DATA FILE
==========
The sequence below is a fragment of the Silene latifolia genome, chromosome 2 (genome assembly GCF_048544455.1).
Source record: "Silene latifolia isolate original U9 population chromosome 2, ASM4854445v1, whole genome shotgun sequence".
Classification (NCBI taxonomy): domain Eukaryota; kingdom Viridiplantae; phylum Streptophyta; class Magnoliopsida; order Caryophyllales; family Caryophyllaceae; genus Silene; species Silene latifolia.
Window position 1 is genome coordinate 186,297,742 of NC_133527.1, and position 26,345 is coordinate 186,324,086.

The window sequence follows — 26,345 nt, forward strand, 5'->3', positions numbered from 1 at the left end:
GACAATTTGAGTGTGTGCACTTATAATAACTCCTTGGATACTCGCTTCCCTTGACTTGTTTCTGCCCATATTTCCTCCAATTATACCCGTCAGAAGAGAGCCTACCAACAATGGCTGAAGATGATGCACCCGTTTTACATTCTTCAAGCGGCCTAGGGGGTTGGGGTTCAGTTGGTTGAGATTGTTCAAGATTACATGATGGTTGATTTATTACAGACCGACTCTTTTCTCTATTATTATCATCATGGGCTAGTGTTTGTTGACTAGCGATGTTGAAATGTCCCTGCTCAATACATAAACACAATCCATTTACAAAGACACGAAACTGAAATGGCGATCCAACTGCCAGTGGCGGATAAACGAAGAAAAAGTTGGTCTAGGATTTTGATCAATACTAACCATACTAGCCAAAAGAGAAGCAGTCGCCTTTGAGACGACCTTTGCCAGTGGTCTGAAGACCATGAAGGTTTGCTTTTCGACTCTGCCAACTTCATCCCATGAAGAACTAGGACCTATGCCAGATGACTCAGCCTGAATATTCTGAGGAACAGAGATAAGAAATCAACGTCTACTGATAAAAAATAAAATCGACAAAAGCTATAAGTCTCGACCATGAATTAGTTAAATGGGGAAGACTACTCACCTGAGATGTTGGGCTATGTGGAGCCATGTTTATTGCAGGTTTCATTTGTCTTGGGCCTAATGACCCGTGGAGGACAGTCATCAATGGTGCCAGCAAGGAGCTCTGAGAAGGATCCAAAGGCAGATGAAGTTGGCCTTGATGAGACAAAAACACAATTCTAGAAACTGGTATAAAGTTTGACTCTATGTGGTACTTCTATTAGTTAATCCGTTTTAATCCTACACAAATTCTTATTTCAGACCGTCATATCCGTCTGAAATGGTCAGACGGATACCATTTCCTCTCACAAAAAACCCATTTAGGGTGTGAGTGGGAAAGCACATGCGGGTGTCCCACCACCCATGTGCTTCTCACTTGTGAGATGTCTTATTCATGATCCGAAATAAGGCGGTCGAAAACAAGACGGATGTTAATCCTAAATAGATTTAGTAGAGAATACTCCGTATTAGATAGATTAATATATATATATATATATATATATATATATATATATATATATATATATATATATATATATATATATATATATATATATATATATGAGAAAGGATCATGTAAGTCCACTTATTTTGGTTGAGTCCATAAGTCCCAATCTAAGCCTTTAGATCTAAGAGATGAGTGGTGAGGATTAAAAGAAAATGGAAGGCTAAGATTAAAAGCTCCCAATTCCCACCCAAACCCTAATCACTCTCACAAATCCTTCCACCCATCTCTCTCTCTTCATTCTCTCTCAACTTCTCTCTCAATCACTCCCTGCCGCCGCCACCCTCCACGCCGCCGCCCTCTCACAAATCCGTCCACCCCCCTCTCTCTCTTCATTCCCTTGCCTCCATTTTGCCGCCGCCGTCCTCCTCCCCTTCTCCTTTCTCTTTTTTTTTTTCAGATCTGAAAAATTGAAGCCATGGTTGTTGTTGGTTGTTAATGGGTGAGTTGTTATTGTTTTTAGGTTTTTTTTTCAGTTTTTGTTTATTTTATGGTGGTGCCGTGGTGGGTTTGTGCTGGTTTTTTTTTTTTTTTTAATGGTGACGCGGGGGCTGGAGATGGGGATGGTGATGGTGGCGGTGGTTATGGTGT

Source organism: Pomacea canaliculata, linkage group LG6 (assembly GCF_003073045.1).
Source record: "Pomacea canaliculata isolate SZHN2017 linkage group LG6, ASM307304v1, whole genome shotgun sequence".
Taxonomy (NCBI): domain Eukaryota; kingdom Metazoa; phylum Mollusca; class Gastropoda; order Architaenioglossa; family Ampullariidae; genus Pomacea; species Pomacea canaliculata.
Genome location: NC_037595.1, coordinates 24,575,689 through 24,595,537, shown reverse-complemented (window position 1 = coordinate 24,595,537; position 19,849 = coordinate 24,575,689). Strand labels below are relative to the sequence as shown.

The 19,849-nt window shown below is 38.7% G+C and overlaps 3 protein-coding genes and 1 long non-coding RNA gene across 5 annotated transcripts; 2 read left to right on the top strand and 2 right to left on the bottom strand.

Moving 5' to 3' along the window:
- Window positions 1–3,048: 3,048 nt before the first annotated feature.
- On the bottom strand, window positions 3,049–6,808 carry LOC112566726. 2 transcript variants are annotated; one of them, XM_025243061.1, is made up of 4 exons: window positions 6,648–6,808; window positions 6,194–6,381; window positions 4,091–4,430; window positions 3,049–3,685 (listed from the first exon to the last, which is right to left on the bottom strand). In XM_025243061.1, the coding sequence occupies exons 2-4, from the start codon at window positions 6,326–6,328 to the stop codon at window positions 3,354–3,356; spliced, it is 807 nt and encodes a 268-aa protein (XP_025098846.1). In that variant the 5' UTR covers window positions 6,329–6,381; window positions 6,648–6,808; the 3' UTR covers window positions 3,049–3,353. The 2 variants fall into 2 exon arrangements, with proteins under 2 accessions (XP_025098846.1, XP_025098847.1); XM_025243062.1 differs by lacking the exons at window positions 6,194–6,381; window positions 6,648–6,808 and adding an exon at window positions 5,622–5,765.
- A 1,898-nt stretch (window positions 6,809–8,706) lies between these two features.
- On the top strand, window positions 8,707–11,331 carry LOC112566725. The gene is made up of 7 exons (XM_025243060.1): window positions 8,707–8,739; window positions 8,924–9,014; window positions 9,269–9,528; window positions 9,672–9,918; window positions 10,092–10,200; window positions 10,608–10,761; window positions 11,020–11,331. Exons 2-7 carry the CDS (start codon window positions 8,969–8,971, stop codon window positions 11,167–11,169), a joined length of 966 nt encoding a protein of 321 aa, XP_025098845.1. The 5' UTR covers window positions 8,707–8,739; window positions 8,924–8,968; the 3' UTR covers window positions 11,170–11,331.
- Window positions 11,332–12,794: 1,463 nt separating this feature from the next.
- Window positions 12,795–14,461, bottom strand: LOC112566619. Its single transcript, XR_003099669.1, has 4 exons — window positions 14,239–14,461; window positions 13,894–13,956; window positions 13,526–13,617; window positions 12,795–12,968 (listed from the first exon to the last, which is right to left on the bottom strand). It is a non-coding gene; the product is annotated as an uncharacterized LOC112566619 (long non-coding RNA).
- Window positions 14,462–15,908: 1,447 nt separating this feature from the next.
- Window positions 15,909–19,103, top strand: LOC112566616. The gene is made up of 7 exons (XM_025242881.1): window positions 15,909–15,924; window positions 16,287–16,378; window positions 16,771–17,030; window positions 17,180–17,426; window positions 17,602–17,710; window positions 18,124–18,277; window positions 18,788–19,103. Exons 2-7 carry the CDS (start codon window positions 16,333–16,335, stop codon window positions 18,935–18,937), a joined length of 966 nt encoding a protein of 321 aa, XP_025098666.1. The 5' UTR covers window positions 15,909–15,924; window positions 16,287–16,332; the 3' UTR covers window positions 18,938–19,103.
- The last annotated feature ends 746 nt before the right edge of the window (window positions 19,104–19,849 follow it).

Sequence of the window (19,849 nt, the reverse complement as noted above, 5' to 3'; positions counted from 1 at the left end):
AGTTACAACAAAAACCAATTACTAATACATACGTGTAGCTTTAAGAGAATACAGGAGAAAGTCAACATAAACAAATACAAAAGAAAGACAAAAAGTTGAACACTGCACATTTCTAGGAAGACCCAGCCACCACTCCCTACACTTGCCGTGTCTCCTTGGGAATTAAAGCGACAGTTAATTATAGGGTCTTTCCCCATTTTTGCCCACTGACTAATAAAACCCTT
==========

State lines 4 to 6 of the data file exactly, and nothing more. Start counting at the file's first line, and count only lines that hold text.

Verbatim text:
Window position 1 is genome coordinate 186,297,742 of NC_133527.1, and position 26,345 is coordinate 186,324,086.

The window sequence follows — 26,345 nt, forward strand, 5'->3', positions numbered from 1 at the left end:
GACAATTTGAGTGTGTGCACTTATAATAACTCCTTGGATACTCGCTTCCCTTGACTTGTTTCTGCCCATATTTCCTCCAATTATACCCGTCAGAAGAGAGCCTACCAACAATGGCTGAAGATGATGCACCCGTTTTACATTCTTCAAGCGGCCTAGGGGGTTGGGGTTCAGTTGGTTGAGATTGTTCAAGATTACATGATGGTTGATTTATTACAGACCGACTCTTTTCTCTATTATTATCATCATGGGCTAGTGTTTGTTGACTAGCGATGTTGAAATGTCCCTGCTCAATACATAAACACAATCCATTTACAAAGACACGAAACTGAAATGGCGATCCAACTGCCAGTGGCGGATAAACGAAGAAAAAGTTGGTCTAGGATTTTGATCAATACTAACCATACTAGCCAAAAGAGAAGCAGTCGCCTTTGAGACGACCTTTGCCAGTGGTCTGAAGACCATGAAGGTTTGCTTTTCGACTCTGCCAACTTCATCCCATGAAGAACTAGGACCTATGCCAGATGACTCAGCCTGAATATTCTGAGGAACAGAGATAAGAAATCAACGTCTACTGATAAAAAATAAAATCGACAAAAGCTATAAGTCTCGACCATGAATTAGTTAAATGGGGAAGACTACTCACCTGAGATGTTGGGCTATGTGGAGCCATGTTTATTGCAGGTTTCATTTGTCTTGGGCCTAATGACCCGTGGAGGACAGTCATCAATGGTGCCAGCAAGGAGCTCTGAGAAGGATCCAAAGGCAGATGAAGTTGGCCTTGATGAGACAAAAACACAATTCTAGAAACTGGTATAAAGTTTGACTCTATGTGGTACTTCTATTAGTTAATCCGTTTTAATCCTACACAAATTCTTATTTCAGACCGTCATATCCGTCTGAAATGGTCAGACGGATACCATTTCCTCTCACAAAAAACCCATTTAGGGTGTGAGTGGGAAAGCACATGCGGGTGTCCCACCACCCATGTGCTTCTCACTTGTGAGATGTCTTATTCATGATCCGAAATAAGGCGGTCGAAAACAAGACGGATGTTAATCCTAAATAGATTTAGTAGAGAATACTCCGTATTAGATAGATTAATATATATATATATATATATATATATATATATATATATATATATATATATATATATATATATATATATATATATATATATATATGAGAAAGGATCATGTAAGTCCACTTATTTTGGTTGAGTCCATAAGTCCCAATCTAAGCCTTTAGATCTAAGAGATGAGTGGTGAGGATTAAAAGAAAATGGAAGGCTAAGATTAAAAGCTCCCAATTCCCACCCAAACCCTAATCACTCTCACAAATCCTTCCACCCATCTCTCTCTCTTCATTCTCTCTCAACTTCTCTCTCAATCACTCCCTGCCGCCGCCACCCTCCACGCCGCCGCCCTCTCACAAATCCGTCCACCCCCCTCTCTCTCTTCATTCCCTTGCCTCCATTTTGCCGCCGCCGTCCTCCTCCCCTTCTCCTTTCTCTTTTTTTTTTTCAGATCTGAAAAATTGAAGCCATGGTTGTTGTTGGTTGTTAATGGGTGAGTTGTTATTGTTTTTAGGTTTTTTTTTCAGTTTTTGTTTATTTTATGGTGGTGCCGTGGTGGGTTTGTGCTGGTTTTTTTTTTTTTTTTAATGGTGACGCGGGGGCTGGAGATGGGGATGGTGATGGTGGCGGTGGTTATGGTGT